NY Federal District Court Invalidates Key FFCRA Paid Leave Regulations
A recently issued court decision created significant uncertainty as to the application of the Families First Coronavirus Response Act (“FFCRA”) to health care providers, such as our Caring Communities members who have fewer than 500 employees. On August 3, 2020, a federal judge in the United States District for the Southern District of New York vacated four key provisions from the U.S. Department of Labor’s FFCRA regulations (“DOL Regulations”), including the provision allowing for the exclusion of “health care providers” from coverage under FFCRA. Our summary of FFCRA and the guidance issued thereafter can be found here.
The now vacated DOL Regulation included in the definition of “health care provider” anyone who is employed by an entity that provides health care services. The District Court found this definition to be so “vastly overbroad,” that it included employees “whose roles bear no nexus whatsoever to the provision of healthcare services.” The District Court pointed out that this excessive interpretation resulted from the fact that the DOL based the definition of “health care provider” on the identity of the employer, rather than the skills, role, duties, or capabilities of a class of employees. However, the Court did not give any definitive instructions as to how the term “health care provider” should be redefined for purposes of FFCRA. Moreover, it is also unclear whether this decision will have a retroactive effect or whether it impacts employers nationwide.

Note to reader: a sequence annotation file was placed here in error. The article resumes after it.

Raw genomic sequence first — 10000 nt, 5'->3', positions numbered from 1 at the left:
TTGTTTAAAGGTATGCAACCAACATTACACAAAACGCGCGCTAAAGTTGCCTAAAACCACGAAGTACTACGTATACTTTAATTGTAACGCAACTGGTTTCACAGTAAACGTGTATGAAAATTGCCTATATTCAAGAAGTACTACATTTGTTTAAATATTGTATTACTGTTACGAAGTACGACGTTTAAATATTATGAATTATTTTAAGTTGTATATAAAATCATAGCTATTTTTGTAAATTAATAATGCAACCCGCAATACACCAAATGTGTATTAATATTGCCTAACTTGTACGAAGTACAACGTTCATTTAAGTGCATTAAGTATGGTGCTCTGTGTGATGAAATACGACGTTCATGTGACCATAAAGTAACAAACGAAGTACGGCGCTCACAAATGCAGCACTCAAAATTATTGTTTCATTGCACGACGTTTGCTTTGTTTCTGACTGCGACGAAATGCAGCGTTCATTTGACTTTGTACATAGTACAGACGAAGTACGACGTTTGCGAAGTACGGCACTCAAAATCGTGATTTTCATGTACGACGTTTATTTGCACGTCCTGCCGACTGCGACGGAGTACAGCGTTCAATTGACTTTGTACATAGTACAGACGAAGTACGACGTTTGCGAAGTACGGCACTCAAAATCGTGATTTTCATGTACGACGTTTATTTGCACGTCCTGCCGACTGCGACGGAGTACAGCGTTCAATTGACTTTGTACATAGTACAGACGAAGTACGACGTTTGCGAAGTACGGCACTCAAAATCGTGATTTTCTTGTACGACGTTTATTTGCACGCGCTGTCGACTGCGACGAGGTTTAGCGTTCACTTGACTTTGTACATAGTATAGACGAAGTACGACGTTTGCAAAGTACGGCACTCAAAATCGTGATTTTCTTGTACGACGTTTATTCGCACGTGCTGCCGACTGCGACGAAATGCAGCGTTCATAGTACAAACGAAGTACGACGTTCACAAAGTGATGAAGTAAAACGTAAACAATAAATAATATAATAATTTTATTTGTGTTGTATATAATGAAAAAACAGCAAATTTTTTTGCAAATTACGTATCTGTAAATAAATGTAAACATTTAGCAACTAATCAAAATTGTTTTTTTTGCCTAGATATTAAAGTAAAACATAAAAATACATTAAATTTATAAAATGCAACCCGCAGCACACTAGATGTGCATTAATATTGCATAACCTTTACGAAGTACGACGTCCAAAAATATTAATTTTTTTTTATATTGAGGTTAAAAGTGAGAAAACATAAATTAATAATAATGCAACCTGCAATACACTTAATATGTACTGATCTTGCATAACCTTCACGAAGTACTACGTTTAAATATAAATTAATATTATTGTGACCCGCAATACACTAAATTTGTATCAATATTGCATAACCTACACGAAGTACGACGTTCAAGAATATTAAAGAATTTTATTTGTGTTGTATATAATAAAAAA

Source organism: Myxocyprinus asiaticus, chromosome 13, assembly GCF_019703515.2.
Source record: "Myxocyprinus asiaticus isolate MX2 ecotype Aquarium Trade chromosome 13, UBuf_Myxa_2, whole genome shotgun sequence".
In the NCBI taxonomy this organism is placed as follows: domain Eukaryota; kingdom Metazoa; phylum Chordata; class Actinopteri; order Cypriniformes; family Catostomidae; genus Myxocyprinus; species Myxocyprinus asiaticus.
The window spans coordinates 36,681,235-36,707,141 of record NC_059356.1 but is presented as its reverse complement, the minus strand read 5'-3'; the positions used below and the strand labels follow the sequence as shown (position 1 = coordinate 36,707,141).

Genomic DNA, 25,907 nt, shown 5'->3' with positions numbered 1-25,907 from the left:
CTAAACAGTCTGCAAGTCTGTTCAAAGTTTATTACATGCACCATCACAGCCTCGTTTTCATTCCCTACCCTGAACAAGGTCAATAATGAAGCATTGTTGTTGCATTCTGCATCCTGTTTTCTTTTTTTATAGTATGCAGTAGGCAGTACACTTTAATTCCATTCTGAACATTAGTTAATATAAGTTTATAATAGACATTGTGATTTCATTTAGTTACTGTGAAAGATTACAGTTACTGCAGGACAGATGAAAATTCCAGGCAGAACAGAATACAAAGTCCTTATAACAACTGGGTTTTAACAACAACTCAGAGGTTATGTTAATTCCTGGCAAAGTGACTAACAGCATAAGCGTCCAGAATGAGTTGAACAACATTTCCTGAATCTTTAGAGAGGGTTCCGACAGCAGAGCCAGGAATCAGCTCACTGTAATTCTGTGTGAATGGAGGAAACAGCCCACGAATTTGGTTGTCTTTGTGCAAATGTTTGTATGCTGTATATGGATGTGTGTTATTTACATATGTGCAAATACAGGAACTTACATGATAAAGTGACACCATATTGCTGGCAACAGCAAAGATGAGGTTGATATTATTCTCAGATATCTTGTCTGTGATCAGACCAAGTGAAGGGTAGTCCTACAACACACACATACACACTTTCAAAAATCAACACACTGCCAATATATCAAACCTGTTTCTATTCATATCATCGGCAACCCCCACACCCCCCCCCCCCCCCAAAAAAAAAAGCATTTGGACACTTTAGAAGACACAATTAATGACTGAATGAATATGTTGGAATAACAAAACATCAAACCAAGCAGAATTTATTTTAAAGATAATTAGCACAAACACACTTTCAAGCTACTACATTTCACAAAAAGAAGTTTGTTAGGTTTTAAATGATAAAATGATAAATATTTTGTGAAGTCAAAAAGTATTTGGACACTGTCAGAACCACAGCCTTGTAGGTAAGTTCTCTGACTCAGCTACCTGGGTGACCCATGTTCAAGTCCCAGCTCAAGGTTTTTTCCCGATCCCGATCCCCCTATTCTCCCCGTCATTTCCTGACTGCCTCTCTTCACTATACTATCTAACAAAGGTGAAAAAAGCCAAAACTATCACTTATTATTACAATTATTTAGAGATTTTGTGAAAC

In addition to striking down the health care provider definition, the Court also vacated three other regulations involving: the provision that employers would not have to provide FFCRA leave benefits unless the employer had work available; the requirement that an employee obtain employer consent for intermittent leave for certain FFCRA leave benefits; and the requirement that documentation be provided before taking leave.
We anticipate that the DOL will either appeal the decision or issue amended regulations or both. In the interim, the uncertainty will continue with more questions than definitive answers. Therefore, to minimize potential risk, we advise that each situation be evaluated on a case-by-case basis and that you consult with your Laner Muchin labor and employment counsel regarding your obligations under FFCRA.